I have posted an article with this same title before, but this is a different one, not a repeat. - DG
Lost in Translation
We don’t shape language, language shapes us
Lera Boroditsky’s journey to answer one of psychology’s most intriguing and fractious questions has been a curious one. She’s spent hours showing Spanish speakers videos of balloons popping, eggs cracking, and paper ripping. She’s scoured campuses for Russian speakers willing to spend an hour sorting shades of blue. She’s even traipsed to a remote aboriginal village in Australia where small children shook their heads at what they considered her pitiable sense of direction and took her hand to show her how to avoid being gobbled by a crocodile. Yet she needs little more than a teacup on her office coffee table to explain the essence of her research.
“In English,” she says, moving her hand toward the cup, “if I knock this cup off the table, even accidentally, you would likely say, ‘She broke the cup.’ ” In Japanese or Spanish, however, intent matters, she explains.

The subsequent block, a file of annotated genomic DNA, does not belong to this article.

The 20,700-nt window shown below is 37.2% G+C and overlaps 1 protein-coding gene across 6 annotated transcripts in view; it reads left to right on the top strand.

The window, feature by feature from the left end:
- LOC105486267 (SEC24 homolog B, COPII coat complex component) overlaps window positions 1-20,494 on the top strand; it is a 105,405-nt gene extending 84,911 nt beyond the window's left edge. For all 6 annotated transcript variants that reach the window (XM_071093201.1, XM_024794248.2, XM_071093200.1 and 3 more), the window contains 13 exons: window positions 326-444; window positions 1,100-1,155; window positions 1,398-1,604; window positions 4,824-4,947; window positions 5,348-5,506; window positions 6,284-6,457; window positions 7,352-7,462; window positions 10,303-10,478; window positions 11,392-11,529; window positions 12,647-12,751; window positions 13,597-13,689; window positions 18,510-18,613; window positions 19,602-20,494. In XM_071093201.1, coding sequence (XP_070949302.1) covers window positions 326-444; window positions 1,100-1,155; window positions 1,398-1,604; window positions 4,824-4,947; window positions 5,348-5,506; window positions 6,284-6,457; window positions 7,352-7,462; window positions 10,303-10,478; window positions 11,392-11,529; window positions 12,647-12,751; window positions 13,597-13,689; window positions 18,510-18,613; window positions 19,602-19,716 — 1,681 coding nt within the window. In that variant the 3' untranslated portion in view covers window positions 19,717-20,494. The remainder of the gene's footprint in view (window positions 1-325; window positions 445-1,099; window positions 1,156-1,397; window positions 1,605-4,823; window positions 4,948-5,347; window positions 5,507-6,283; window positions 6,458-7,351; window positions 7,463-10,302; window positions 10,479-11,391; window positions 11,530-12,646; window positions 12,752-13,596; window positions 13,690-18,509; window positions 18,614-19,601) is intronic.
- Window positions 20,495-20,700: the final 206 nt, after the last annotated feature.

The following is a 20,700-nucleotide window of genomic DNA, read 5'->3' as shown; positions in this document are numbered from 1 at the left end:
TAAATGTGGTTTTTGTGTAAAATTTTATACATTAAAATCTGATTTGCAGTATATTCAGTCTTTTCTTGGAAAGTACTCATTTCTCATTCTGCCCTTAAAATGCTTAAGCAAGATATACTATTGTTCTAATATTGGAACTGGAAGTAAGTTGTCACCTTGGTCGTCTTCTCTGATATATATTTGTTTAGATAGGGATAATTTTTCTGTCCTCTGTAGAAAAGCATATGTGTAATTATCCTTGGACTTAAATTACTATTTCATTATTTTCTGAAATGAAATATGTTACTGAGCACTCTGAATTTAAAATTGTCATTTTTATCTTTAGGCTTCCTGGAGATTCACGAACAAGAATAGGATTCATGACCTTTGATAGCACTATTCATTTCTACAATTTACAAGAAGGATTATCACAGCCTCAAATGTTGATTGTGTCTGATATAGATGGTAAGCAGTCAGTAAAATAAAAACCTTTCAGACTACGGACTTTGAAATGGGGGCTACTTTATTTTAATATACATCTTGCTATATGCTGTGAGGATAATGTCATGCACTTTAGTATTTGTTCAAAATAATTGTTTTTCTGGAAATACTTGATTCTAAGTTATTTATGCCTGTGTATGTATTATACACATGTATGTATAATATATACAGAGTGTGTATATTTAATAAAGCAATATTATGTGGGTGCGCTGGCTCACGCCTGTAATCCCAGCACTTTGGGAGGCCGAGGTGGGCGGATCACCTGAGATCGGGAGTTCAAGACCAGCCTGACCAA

If one deliberately knocks the cup, there is a verb form to indicate as much. But if the act were an accident, Boroditsky says, a smile dancing across her lips as she translates from Spanish, the speaker would essentially say, “The cup broke itself.”
The question is: Does the fact that one language tends to play the blame game while the other does not mean that speakers of those languages think differently about what happened? If so, what might linguistic differences tell us about cognition, perception, and memory—and with what implications for such perennial debates as the influence of nature versus nurture? Welcome to the intensely spirited academic debate on which Boroditsky has spent the last decade shining a bright new light.
Read the rest on Utne.com.